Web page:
As Collins and Lister (1997:27) suggest there is a critical irony for those who wish to revive radical community work.
‘It is much harder to carry out practices which seek to challenge dominant power when that power increases its ascendancy’ which ‘makes the carrying out of those practices all the more vital’.
The CommUniversity is a project in which all of the stakeholders will eventually gain some direct benefit from its success in various ways both individually and collectively, so there is a strong sense of ownership, investment and commitment. At this point in time the benefit spans over a small group i.e. the trainees, Board members, workers, tutors and funders. The later stage of research will hopefully establish if there has been a quantifiable and qualitative change that has spread further afield to affect many others in Drumchapel in a positive way and that is the intent of all the stakeholders.
The CommUniversity is currently undergoing a feasibility study, which will hopefully identify ways of sustaining the project financially. The project already shows signs of being able to demonstrate the possibility of affecting potential and capacity, but the challenge is to realise the vision of change from a local person’s perspective. The future activists or ‘active citizens’ also need to be able to constructively challenge the existing political processes as well as form new associations and social movements.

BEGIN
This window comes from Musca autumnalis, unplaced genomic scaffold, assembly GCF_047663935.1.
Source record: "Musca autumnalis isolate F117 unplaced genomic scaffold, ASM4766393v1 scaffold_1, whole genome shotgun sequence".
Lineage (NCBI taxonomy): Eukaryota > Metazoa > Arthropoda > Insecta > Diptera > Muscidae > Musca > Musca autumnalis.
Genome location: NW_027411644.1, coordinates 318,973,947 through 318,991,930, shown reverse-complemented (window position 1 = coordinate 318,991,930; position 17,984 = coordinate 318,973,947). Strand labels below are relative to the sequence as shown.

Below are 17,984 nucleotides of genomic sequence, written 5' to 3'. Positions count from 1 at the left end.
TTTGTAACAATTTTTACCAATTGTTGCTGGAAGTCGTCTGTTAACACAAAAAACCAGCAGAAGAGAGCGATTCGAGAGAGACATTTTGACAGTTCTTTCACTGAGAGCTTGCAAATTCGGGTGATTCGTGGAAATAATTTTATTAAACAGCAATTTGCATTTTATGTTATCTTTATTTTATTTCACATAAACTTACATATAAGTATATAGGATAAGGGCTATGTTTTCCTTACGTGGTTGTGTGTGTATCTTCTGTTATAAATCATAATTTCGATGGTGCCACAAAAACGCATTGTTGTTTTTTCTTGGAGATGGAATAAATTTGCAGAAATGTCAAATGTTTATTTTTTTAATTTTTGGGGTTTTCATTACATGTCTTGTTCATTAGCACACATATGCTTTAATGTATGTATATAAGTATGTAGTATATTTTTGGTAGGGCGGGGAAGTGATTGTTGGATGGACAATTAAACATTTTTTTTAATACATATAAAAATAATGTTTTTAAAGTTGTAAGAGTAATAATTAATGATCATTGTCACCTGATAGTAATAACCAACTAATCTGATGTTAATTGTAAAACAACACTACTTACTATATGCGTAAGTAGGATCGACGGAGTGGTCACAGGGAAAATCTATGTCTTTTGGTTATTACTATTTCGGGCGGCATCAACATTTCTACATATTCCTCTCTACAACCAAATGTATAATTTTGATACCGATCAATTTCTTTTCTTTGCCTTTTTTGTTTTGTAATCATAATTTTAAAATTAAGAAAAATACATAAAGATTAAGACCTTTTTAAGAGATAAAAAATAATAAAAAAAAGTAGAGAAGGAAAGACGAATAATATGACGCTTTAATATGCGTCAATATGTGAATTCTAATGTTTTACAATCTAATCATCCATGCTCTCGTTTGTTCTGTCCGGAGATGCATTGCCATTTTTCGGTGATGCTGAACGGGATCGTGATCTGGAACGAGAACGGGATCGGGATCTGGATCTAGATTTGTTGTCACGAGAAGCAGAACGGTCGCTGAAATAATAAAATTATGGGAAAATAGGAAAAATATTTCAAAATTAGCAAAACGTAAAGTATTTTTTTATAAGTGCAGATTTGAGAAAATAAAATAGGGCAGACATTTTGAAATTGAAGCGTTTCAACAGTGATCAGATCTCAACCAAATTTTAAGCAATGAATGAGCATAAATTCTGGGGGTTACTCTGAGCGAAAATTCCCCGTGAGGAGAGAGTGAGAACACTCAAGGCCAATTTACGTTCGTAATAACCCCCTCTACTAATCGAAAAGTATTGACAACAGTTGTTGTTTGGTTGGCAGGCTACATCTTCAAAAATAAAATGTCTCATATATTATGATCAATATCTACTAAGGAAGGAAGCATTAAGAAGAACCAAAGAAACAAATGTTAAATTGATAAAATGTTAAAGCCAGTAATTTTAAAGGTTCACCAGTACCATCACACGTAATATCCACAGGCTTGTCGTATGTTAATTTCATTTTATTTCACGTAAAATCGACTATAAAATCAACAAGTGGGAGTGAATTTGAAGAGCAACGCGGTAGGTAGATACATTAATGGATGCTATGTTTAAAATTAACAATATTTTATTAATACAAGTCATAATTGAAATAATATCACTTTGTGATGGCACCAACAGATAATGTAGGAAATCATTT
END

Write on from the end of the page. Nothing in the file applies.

The ultimate challenge for the CommUniversity is establish how best to 'promote lifelong learning' which still includes vocational opportunities for the individual, while changing the landscape of participation to include not only consultation and planning but real structural social change. As Ledwith (1997:17) suggests,
‘Our vision must be grounded in a possibility which translates into a form of praxis for sustainable transformative change’.
This depends on the willingness of the partners to open more than just the gates of the academy, but create opportunities for new debates and ways of knowing and acting both in the academy and the community. If they achieve this they will have demonstrated an ability to promote and sustain real democratic processes within the community and political structure of Drumchapel.